Ocean Rain (Mario Valentino)

Do you believe in the paranormal? Recently I tallied up the number of international miles I've traveled in my lifetime, and found the number to be 76,864. That's about three trips around the circumference of Earth, plus two thousand miles. It's a modest number, but the cosmos take notice; you can't go that far without something from much further going for you. At some point a person slips briefly but unwittingly into another dimension, and is marked by The Energies. Mankind has done this dance for tens of thousands of years, and sometimes we are the ones who leave traces of ourselves behind, which cyclically attach to those in our wake.

I think about this whenever I wear Ocean Rain, or perhaps it's more accurate to say that Ocean Rain confirms it. This fragrance is exceptionally rare, not because it is discontinued for more than two decades, but because it is more than just a perfume. First, and if you didn't already know, it is the last fragrance composed by Edmond Roudnitska, who was one of the greatest perfumers to ever live. Mario Valentino, a small Italian luxury brand, pulled Mr. Roudnitska out of retirement at the sprightly age of ninety to compose their one and only masculine, and judging from the result, I'd say they got more than they bargained for.

This is one of the few reviews that I've had to rewrite before publication. It was written twice, with the first draft belaboring a more pedestrian point about the fragrance - its unusual timing in a post-eighties marketplace that hovered between total acceptance of transparent dihydromyrcenol and hedione aquatics, and stubborn loyalty to opaque woody fougerientals in the Red for Men, Balenciaga PH, Heritage, Globe, and Anthracite axis - but there's something far more interesting to talk about here. This perfume makes me wonder if Roudnitska made a pact with some mysterious cosmic force to leave his love for perfumery, essentially a piece of his heart, in the chemical formula. If so, it would have been the one and only natural material in the composition, for the rest smells entirely synthetic, yet irresistibly beautiful.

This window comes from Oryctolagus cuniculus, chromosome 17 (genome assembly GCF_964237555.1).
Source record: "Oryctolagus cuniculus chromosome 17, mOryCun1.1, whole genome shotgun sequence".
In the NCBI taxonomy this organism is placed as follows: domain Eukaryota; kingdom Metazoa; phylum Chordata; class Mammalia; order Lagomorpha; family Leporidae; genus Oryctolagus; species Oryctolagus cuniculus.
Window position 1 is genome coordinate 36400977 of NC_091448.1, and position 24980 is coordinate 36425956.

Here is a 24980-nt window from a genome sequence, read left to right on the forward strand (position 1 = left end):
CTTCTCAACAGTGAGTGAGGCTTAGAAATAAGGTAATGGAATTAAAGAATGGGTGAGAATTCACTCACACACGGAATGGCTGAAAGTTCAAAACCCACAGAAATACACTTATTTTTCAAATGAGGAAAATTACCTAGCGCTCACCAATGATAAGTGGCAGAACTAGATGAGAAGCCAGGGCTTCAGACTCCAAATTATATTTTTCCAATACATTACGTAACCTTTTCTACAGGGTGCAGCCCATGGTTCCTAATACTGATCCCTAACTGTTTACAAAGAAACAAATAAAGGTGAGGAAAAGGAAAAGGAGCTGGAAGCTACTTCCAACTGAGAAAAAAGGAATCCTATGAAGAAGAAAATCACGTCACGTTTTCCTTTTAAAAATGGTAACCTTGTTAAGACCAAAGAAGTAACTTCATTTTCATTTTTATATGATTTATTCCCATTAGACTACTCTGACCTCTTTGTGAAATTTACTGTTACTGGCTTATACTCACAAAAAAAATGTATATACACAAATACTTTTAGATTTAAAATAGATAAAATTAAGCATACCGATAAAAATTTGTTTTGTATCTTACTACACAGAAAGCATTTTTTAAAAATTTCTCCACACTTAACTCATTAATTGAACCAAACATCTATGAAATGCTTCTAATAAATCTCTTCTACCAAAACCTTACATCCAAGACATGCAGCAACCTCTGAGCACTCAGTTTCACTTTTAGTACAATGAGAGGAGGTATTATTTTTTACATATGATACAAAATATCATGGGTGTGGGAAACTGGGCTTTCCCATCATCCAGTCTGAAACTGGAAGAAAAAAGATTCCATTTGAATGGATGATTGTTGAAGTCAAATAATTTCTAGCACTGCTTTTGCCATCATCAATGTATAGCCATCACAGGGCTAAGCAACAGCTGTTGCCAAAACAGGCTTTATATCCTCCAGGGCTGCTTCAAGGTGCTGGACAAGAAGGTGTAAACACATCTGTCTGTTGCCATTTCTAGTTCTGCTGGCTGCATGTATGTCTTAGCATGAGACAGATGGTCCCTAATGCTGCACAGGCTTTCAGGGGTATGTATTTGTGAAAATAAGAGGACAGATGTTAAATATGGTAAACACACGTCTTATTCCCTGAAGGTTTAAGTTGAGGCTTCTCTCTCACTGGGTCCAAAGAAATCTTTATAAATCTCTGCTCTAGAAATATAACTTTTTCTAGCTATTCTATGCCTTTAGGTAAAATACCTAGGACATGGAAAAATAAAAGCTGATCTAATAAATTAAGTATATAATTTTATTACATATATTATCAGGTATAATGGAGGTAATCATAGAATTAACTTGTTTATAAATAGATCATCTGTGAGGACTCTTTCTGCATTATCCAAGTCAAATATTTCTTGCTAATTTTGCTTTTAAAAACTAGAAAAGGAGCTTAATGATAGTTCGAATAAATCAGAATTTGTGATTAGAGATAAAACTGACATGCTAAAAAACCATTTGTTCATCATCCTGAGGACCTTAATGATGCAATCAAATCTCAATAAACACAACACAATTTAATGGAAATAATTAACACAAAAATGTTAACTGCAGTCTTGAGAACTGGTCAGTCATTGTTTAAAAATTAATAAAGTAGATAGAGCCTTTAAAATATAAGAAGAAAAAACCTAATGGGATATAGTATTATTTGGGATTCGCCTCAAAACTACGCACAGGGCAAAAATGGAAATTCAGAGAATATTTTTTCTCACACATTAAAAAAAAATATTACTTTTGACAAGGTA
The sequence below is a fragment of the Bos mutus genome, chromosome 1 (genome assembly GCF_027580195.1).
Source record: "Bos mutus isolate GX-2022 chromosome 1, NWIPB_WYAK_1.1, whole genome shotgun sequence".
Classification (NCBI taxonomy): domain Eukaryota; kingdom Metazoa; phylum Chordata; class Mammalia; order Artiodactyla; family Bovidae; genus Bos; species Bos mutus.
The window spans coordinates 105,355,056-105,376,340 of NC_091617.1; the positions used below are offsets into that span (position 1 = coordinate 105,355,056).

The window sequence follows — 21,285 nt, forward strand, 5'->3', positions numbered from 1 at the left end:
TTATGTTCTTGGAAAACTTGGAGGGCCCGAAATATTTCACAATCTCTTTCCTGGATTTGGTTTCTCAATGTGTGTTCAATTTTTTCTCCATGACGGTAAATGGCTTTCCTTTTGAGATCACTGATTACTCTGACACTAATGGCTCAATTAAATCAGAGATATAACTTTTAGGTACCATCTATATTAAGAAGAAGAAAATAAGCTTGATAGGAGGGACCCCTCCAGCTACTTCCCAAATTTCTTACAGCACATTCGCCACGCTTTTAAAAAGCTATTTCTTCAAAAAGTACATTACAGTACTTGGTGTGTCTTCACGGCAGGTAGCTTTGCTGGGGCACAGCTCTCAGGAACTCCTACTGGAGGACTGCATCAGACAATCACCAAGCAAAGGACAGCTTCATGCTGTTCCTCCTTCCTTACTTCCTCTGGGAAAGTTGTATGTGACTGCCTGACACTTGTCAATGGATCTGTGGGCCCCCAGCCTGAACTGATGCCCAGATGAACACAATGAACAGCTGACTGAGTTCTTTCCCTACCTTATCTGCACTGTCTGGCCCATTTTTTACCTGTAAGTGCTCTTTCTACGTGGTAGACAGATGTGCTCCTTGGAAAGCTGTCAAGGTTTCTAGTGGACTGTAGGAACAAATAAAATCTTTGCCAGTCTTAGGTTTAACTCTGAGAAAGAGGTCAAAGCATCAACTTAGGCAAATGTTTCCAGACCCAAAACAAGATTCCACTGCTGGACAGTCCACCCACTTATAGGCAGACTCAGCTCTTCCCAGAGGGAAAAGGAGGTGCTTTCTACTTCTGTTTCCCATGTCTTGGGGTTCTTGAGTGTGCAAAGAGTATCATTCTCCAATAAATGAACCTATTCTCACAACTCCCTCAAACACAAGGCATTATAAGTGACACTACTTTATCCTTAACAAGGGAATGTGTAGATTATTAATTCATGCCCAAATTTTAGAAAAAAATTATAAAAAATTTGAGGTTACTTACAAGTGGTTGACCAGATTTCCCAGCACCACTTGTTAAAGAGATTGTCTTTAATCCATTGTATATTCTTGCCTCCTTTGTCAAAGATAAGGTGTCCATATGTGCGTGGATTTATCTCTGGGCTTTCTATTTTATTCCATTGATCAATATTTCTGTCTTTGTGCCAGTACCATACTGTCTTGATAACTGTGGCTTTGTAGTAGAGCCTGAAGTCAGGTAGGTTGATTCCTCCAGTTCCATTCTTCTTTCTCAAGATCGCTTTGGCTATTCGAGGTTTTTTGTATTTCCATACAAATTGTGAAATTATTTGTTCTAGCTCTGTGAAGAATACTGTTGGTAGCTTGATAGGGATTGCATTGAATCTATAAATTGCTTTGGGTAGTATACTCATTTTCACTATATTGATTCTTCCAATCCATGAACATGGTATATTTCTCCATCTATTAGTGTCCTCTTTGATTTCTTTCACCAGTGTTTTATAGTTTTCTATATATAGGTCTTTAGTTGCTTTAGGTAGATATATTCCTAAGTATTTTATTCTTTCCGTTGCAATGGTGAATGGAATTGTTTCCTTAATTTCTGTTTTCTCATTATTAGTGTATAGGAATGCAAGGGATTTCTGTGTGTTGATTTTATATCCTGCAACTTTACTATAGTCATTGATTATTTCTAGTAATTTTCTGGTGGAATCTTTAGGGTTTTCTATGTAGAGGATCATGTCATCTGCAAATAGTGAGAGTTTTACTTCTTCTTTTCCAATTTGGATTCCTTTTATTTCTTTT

There is an extra little touch of magic in Ocean Rain, which the H&R cites as being a "fresh chypre." To me it seems more like an "oriental aquatic," which only further enhances its rareness. The amber at its core is unparalleled. It smells of a profound knowledge and wisdom accumulated over decades of work, years and years of tinkering away at how best to convey smooth woods, indolic florals, overripe fruits, and dry green Earth. Ocean Rain is perhaps the only assignment that would have been fitting for Mr. Roudnitska at that point in his life, the task of creating something entirely new and pure, while drawing on all that came before it.

Yes, it smells of petrichor on a clean beach, but the impression I get is of a passionate moment in the sand with a woman, many decades earlier, a memory embedded in scent. Ocean Rain conveys beach, sun, and water, but also sweaty skin, the taste of someone's mouth, an inhalation of soft, sweet, floral perfume on a faceless woman's breast, and that familiar, faintly metallic exhilaration of air and white noise that fills the lungs during the little death. Pretty spooky. It's pointless to break this fragrance down into notes and accords. It is, always and all at once, the whole picture, an olfactory paradox. It's a deeply personal experience, encoded in a flawless design. Despite his being long gone, I'm able to see snatches of what Roudnitska saw, smell what he smelled, down to the iron in his blood, and experience in full an exact personal moment that is not my own, but now mine.

I encourage you to seek this fragrance out if you haven't already done so, and experience how a perfume can be possessed by its maker, a man who understood that his final vision's longevity would be best preserved by cheap synthetics that may never turn. Ocean Rain is a masterpiece. There has never been anything like it before, nor will there ever be anything like it again.

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